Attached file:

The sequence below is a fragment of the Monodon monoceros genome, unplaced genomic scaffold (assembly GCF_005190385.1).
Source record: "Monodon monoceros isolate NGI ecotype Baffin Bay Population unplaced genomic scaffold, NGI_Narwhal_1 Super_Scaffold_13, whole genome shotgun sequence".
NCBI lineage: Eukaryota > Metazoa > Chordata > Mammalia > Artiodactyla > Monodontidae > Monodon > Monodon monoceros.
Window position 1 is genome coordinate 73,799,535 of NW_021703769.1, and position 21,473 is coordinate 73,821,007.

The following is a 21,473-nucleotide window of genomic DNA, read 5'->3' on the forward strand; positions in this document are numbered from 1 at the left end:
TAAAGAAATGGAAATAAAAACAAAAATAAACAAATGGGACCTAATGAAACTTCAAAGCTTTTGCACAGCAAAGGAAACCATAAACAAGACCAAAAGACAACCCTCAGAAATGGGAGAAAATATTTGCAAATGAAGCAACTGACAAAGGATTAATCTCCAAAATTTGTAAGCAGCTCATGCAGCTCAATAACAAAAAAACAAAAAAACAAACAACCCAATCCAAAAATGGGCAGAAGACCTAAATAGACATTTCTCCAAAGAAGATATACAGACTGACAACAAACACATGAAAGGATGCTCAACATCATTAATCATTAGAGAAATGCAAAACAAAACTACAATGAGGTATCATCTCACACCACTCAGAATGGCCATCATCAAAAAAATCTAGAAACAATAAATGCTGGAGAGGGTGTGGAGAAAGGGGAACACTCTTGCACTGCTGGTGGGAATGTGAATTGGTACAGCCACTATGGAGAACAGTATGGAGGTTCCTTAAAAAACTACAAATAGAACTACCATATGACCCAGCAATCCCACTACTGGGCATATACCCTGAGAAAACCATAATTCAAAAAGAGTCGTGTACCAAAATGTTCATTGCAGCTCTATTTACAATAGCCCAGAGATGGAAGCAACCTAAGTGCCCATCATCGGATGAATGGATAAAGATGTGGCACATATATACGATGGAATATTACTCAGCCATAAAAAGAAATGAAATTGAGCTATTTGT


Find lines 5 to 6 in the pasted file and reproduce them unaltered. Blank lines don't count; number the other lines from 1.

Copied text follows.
The following is a 21,473-nucleotide window of genomic DNA, read 5'->3' on the forward strand; positions in this document are numbered from 1 at the left end:
TAAAGAAATGGAAATAAAAACAAAAATAAACAAATGGGACCTAATGAAACTTCAAAGCTTTTGCACAGCAAAGGAAACCATAAACAAGACCAAAAGACAACCCTCAGAAATGGGAGAAAATATTTGCAAATGAAGCAACTGACAAAGGATTAATCTCCAAAATTTGTAAGCAGCTCATGCAGCTCAATAACAAAAAAACAAAAAAACAAACAACCCAATCCAAAAATGGGCAGAAGACCTAAATAGACATTTCTCCAAAGAAGATATACAGACTGACAACAAACACATGAAAGGATGCTCAACATCATTAATCATTAGAGAAATGCAAAACAAAACTACAATGAGGTATCATCTCACACCACTCAGAATGGCCATCATCAAAAAAATCTAGAAACAATAAATGCTGGAGAGGGTGTGGAGAAAGGGGAACACTCTTGCACTGCTGGTGGGAATGTGAATTGGTACAGCCACTATGGAGAACAGTATGGAGGTTCCTTAAAAAACTACAAATAGAACTACCATATGACCCAGCAATCCCACTACTGGGCATATACCCTGAGAAAACCATAATTCAAAAAGAGTCGTGTACCAAAATGTTCATTGCAGCTCTATTTACAATAGCCCAGAGATGGAAGCAACCTAAGTGCCCATCATCGGATGAATGGATAAAGATGTGGCACATATATACGATGGAATATTACTCAGCCATAAAAAGAAATGAAATTGAGCTATTTGT